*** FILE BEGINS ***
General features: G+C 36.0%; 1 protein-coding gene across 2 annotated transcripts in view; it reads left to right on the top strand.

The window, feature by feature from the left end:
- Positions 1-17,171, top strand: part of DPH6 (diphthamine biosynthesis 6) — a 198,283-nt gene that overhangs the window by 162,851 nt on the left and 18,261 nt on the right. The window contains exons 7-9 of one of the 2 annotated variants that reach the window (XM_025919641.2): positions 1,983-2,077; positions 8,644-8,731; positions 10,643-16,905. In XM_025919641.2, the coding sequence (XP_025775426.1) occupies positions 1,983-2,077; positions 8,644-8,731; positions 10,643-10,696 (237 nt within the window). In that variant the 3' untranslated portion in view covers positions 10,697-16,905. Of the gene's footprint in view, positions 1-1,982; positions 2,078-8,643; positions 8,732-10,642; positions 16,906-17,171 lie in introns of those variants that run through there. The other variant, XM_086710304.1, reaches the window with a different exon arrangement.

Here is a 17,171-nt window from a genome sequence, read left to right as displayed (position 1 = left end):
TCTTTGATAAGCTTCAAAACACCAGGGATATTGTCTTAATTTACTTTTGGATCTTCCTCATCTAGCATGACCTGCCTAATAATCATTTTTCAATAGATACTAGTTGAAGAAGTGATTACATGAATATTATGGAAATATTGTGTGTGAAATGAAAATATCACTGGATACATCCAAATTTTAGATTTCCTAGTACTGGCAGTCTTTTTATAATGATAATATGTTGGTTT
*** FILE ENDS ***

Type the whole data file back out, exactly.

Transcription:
General features: G+C 36.0%; 1 protein-coding gene across 2 annotated transcripts in view; it reads left to right on the top strand.

The window, feature by feature from the left end:
- Positions 1-17,171, top strand: part of DPH6 (diphthamine biosynthesis 6) — a 198,283-nt gene that overhangs the window by 162,851 nt on the left and 18,261 nt on the right. The window contains exons 7-9 of one of the 2 annotated variants that reach the window (XM_025919641.2): positions 1,983-2,077; positions 8,644-8,731; positions 10,643-16,905. In XM_025919641.2, the coding sequence (XP_025775426.1) occupies positions 1,983-2,077; positions 8,644-8,731; positions 10,643-10,696 (237 nt within the window). In that variant the 3' untranslated portion in view covers positions 10,697-16,905. Of the gene's footprint in view, positions 1-1,982; positions 2,078-8,643; positions 8,732-10,642; positions 16,906-17,171 lie in introns of those variants that run through there. The other variant, XM_086710304.1, reaches the window with a different exon arrangement.

Here is a 17,171-nt window from a genome sequence, read left to right as displayed (position 1 = left end):
TCTTTGATAAGCTTCAAAACACCAGGGATATTGTCTTAATTTACTTTTGGATCTTCCTCATCTAGCATGACCTGCCTAATAATCATTTTTCAATAGATACTAGTTGAAGAAGTGATTACATGAATATTATGGAAATATTGTGTGTGAAATGAAAATATCACTGGATACATCCAAATTTTAGATTTCCTAGTACTGGCAGTCTTTTTATAATGATAATATGTTGGTTT